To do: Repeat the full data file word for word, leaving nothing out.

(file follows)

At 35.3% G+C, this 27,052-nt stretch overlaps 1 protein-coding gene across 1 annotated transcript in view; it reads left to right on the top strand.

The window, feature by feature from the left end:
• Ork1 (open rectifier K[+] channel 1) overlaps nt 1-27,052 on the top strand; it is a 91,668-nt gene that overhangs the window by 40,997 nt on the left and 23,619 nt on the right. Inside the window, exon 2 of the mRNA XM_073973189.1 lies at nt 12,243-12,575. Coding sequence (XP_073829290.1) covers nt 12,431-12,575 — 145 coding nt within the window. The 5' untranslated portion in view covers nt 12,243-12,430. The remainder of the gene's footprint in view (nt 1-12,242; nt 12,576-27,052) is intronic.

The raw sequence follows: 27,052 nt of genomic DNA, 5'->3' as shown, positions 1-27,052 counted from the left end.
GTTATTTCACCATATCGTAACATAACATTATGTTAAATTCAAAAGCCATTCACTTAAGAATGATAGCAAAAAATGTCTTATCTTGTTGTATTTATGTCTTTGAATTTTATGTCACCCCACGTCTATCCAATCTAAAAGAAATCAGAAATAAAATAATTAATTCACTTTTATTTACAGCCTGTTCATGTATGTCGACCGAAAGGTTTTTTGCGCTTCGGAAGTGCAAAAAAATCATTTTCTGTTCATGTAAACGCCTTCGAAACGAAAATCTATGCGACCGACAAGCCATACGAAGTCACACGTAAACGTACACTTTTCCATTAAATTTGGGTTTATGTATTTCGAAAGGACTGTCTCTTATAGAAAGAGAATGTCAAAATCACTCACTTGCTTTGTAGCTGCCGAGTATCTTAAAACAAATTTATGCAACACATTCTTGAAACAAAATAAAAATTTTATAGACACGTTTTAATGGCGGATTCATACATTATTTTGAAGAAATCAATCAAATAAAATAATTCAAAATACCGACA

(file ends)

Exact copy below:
At 35.3% G+C, this 27,052-nt stretch overlaps 1 protein-coding gene across 1 annotated transcript in view; it reads left to right on the top strand.

The window, feature by feature from the left end:
• Ork1 (open rectifier K[+] channel 1) overlaps nt 1-27,052 on the top strand; it is a 91,668-nt gene that overhangs the window by 40,997 nt on the left and 23,619 nt on the right. Inside the window, exon 2 of the mRNA XM_073973189.1 lies at nt 12,243-12,575. Coding sequence (XP_073829290.1) covers nt 12,431-12,575 — 145 coding nt within the window. The 5' untranslated portion in view covers nt 12,243-12,430. The remainder of the gene's footprint in view (nt 1-12,242; nt 12,576-27,052) is intronic.

The raw sequence follows: 27,052 nt of genomic DNA, 5'->3' as shown, positions 1-27,052 counted from the left end.
GTTATTTCACCATATCGTAACATAACATTATGTTAAATTCAAAAGCCATTCACTTAAGAATGATAGCAAAAAATGTCTTATCTTGTTGTATTTATGTCTTTGAATTTTATGTCACCCCACGTCTATCCAATCTAAAAGAAATCAGAAATAAAATAATTAATTCACTTTTATTTACAGCCTGTTCATGTATGTCGACCGAAAGGTTTTTTGCGCTTCGGAAGTGCAAAAAAATCATTTTCTGTTCATGTAAACGCCTTCGAAACGAAAATCTATGCGACCGACAAGCCATACGAAGTCACACGTAAACGTACACTTTTCCATTAAATTTGGGTTTATGTATTTCGAAAGGACTGTCTCTTATAGAAAGAGAATGTCAAAATCACTCACTTGCTTTGTAGCTGCCGAGTATCTTAAAACAAATTTATGCAACACATTCTTGAAACAAAATAAAAATTTTATAGACACGTTTTAATGGCGGATTCATACATTATTTTGAAGAAATCAATCAAATAAAATAATTCAAAATACCGACA